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November 18, 1987 - Image 32

Resource type:
The Michigan Daily, 1987-11-18

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A Scene

of Quiet
Gallaudet offers education, a special culture
and a guide to the hearing world for deaf students

When Frances Parsons shows
slides of Picasso's "Guernica"
and Fernand L6ger's "The
City" to her art-history stu-
dents, they watch her more
closely than the masterpieces. Small won-
der: the tall, slim, white-haired professor
keeps moving her lips without making a
sound. Her striking face is as animated as a
mime's. She fairly runs from one side of the
room to the other, crouching and springing
up again. And always, always, her hands
are at work, signing her words to life. By the
end of class, Parsons looks exhausted. "And
I don't even like abstract art," she signs,
jokingly. The professor knows she must use
every possible means of communication be-
cause most of her students-like Parsons
herself-are profoundly deaf. "If I only
signed my lectures," Parsons signs in expla-
nation, "the students would all fall asleep."

That is how the learning process goes at
Gallaudet University, the nation's only lib-
eral-arts school for the hearing-impaired.
Named after Thomas Hopkins Gallaudet, a
pioneer in deaf education, the Washington,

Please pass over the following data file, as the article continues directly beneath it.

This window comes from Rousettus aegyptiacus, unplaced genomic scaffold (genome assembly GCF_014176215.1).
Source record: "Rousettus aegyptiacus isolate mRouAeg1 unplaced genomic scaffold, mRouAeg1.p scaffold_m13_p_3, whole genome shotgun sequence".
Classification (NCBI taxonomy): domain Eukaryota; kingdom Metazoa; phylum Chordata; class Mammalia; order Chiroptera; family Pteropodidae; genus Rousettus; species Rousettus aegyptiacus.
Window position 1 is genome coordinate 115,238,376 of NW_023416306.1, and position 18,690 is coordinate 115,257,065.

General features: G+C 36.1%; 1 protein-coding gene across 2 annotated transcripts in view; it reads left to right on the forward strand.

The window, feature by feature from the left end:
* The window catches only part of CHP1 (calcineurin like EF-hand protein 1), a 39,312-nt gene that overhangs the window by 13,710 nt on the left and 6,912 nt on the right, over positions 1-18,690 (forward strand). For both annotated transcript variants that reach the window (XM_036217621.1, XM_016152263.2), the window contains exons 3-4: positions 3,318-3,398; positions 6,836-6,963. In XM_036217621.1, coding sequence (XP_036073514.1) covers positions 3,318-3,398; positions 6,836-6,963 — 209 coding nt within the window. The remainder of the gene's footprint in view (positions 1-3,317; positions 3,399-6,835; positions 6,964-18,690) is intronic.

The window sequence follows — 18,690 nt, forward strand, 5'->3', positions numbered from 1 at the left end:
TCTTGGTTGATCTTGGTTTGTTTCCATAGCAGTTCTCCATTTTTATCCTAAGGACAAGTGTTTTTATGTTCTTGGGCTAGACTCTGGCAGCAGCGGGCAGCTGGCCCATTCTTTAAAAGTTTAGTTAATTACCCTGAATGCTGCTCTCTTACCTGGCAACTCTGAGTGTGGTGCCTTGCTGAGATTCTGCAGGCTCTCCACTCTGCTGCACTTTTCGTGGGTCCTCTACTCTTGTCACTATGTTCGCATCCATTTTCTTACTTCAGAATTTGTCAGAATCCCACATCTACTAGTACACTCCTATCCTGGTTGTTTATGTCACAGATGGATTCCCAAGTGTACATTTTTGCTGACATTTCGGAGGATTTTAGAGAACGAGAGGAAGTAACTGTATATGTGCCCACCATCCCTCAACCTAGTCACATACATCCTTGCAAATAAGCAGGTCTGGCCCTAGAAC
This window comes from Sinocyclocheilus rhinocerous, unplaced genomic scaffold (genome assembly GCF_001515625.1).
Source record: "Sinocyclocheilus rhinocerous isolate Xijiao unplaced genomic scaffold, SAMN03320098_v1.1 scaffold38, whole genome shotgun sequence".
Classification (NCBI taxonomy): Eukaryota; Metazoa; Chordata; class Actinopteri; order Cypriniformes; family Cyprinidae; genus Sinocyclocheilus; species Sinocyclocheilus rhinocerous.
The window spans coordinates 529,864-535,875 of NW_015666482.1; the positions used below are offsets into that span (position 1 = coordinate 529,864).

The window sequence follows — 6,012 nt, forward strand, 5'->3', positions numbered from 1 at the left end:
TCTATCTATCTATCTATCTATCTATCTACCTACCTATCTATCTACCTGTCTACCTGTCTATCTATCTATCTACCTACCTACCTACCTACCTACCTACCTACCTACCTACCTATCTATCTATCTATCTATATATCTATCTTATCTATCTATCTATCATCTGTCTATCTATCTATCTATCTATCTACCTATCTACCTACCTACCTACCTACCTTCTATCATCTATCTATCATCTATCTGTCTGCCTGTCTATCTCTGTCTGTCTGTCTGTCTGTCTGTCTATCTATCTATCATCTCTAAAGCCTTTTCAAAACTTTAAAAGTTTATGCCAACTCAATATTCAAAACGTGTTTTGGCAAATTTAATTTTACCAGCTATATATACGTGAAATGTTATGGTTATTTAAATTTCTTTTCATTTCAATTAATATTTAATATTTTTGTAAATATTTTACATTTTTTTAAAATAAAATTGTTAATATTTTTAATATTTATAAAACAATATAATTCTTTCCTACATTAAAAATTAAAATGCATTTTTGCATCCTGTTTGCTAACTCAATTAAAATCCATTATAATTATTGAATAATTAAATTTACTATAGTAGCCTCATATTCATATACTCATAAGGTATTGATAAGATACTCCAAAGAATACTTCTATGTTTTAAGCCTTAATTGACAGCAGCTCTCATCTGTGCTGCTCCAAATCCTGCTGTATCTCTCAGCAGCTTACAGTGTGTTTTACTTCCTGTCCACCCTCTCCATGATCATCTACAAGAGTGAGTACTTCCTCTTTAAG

D.C., institution was chartered in 1864 by
President Abraham Lincoln. (The only oth-
er postsecondary schools for those who can-
not hear include the National Technical
Institute for the Deaf, a two-year college at
Rochester, N.Y., and four federally funded,
regional programs around the country.)
Gallaudet, which became a university last
year by act of Congress, is pre-eminent in
its field, having prepared more than two-
thirds of all deaf college graduates in the
world with methods that are innovative
and academically challenging. (Tuition
and room and board add up to $6,110 per
year; 76 percent of the students receive
some form of financial aid, including

federal vocational-rehabilitation funds.)
On a typical day at the leafy, 99-acre
campus in the northeast section of the city,
the 14 students in Gallaudet's renowned
dance company are learning a Honduran
wedding dance from aguest instructor. The
teacher, who is reciprocating a visit to Hon-
duras by the Gallaudet troupe, speaks no
English and cannot sign. Instead, she
dances and claps out the beat as she gives
directions in Spanish to an interpreter. The
interpreter, in turn, instructs the dancers,
speaking English for those who can read
lips, and signing. "Sometimes it's actually
easier to work with deaf dancers," says
Diane Hottendorf, the company's director.
"Movement is their language."
Soon the "bride," "groom" and "guests"
are twirling gracefully around the room,
the women's frilly white skirts slicing the
air as they dance with precision. Two giant
bass speakers boom out the music so that
the dancers can feel the rhythm through
the floor. The walls are also wired for am-
plification. If the dancers with some hear-
ing ability turn their hearing aids to a
certain setting, "T" for telephone, the am-
plification wipes out background noise and
transmits the music into their ears.
Blinding flashes: But college life is more
than work, here as anywhere. Students un-
wind in the evenings at the Abby, a night-
club in the student-union building where



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